George Gardner was born March 28, 1878, at Hopkins, Missouri. His family moved to a ranch near Dillon, Montana, there he met and married Ina Baker.
George’s cowboy interests and spirit of adventure led the couple to cast its lot with Col. William ‘Buffalo Bill’ Cody, traveling throughout the U.S. and Europe with Buffalo Bill’s Wild West Show from the spring of 1899-1906. George performed as a rodeo contestant, American cowboy and peace officer, earning about $55 a month, while Ina posed as a cowgirl.
In 1906, they retired from the show and filed on a homestead near Theodore Roosevelt’s Elkhorn Ranch. He engaged in the cattle business for many years, continuing to be involved with horses, rodeos and roping by competing in rodeo events in the area, supplying rodeo stock and winning many saddle bronc riding and steer roping events. George won ‘World’s Champion Best All-Around Cowboy’ honors at the Glendive (Montana) Round Up in 1919.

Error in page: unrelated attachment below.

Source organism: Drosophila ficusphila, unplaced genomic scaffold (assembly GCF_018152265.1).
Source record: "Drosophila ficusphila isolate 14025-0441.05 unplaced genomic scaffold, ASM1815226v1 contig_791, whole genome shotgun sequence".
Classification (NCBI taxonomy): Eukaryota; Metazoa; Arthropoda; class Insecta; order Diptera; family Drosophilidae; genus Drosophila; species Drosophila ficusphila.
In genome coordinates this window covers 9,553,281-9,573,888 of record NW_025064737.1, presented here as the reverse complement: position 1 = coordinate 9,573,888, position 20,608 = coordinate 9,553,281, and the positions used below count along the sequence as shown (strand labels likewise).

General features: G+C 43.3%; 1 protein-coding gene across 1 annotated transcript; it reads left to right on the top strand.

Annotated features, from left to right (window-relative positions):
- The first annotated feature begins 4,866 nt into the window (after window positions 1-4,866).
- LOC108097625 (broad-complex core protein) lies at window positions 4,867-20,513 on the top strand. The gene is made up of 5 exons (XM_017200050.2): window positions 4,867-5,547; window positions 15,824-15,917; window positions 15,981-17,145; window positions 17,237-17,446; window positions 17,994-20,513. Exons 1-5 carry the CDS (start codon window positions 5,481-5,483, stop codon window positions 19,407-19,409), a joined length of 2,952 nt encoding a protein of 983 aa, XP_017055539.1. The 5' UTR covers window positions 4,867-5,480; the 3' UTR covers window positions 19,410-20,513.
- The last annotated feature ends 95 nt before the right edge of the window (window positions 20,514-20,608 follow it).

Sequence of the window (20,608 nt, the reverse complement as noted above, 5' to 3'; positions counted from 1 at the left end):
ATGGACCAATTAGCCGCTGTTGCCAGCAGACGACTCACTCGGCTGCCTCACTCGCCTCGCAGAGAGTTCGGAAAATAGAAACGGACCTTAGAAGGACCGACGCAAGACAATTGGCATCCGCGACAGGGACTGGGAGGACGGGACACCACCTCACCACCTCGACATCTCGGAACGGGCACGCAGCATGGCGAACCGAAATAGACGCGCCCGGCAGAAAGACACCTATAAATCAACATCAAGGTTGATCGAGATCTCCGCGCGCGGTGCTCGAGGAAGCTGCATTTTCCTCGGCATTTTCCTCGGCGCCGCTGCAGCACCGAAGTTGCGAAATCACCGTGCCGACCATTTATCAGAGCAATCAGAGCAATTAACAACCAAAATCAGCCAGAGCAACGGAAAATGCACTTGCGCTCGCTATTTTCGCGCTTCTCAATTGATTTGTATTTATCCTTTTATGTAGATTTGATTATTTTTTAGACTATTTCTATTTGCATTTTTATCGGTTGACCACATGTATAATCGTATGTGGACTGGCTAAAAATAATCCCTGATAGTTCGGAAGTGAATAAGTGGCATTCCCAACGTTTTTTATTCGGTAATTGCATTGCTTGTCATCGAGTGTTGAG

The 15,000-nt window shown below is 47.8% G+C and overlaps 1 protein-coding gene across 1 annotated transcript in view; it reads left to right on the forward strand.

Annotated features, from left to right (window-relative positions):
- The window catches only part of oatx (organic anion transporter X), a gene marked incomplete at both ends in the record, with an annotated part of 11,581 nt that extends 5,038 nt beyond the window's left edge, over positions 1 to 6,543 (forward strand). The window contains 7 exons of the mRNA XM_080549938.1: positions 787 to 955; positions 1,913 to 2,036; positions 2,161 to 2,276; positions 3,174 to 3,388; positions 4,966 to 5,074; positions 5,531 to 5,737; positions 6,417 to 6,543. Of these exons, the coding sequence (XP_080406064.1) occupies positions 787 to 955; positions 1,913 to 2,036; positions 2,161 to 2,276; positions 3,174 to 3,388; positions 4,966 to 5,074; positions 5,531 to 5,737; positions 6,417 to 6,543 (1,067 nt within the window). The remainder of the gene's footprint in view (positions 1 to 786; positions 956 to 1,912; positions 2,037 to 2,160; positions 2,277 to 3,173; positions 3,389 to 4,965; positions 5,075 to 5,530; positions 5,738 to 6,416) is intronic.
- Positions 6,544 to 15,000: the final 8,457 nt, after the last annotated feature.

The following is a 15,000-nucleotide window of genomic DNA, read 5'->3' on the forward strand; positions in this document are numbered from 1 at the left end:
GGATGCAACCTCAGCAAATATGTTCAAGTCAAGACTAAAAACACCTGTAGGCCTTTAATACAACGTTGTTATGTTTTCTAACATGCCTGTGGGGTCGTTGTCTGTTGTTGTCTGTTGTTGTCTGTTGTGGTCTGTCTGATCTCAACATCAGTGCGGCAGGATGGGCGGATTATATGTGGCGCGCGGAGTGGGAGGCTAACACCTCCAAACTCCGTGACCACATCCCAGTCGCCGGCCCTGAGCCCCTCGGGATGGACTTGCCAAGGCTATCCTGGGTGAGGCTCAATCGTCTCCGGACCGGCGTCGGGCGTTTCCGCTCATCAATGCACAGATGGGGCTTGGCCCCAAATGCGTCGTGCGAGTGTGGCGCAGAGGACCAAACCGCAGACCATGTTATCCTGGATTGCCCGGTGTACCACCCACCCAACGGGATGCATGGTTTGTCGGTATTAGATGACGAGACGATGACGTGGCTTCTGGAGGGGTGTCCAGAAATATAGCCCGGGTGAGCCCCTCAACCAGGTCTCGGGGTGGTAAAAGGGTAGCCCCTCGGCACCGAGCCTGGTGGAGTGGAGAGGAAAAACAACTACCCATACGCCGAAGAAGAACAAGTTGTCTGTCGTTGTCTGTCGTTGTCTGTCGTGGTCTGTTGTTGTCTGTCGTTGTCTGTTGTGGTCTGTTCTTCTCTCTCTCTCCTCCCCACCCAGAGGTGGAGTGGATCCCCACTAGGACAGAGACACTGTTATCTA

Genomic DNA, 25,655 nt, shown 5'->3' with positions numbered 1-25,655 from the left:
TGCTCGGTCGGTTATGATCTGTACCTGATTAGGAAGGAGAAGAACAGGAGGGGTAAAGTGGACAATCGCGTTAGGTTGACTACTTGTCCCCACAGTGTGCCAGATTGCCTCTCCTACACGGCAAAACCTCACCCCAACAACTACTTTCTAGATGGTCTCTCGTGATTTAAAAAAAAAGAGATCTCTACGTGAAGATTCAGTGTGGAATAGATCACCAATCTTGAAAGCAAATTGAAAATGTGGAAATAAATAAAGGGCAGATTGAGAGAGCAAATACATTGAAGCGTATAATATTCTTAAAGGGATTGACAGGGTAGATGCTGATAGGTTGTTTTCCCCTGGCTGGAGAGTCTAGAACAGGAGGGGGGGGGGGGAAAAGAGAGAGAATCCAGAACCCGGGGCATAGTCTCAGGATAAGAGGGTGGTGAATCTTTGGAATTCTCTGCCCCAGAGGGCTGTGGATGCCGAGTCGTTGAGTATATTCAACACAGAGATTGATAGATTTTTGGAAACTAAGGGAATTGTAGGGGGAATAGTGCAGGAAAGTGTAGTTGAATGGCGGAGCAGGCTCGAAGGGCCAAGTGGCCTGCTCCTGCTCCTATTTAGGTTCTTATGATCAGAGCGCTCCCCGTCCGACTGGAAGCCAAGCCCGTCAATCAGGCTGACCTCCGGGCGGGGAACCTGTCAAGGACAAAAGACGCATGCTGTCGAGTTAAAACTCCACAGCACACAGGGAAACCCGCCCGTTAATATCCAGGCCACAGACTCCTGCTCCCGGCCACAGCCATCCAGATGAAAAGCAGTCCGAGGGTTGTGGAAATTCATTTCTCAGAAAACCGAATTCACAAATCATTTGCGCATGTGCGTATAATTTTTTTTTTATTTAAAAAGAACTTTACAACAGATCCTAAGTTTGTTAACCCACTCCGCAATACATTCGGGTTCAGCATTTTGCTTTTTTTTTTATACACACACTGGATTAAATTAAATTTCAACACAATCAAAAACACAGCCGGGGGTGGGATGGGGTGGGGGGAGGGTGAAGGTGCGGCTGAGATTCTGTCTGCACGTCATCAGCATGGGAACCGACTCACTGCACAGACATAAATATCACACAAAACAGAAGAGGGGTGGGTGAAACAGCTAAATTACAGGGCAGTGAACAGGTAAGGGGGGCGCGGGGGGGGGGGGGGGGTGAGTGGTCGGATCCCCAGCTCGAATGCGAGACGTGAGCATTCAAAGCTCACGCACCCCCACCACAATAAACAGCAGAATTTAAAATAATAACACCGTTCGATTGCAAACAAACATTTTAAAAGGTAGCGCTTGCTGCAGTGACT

He and Ina divorced around 1919, George continued to live in the Medora area and bought land from the Elkhorn Ranch. He married Freda (Fingal) Hubbell on May 9, 1923, in Glendive.
In the 1920s, George abandoned ranching, gathered a band of wild horses and established the Elkhorn Ranch Wild West Show with friends ‘Badlands Bill’ McCarty, Bob McLeod, Ed Harding and Arnold Stiles. Staging shows throughout the Midwest, he served as manager and performed as a trick and fancy roper returning to the Elkhorn Ranch during the winter.
George’s rodeo abilities and genial manners earned him fame, respect and friendships. No man in western North Dakota was more widely known. His championship rodeo belt and the pistol and money belt he wore in the shows are on display at Gene Autry’s Western Heritage Museum in Los Angeles.
He died May 11, 1927, and is buried in Dickinson.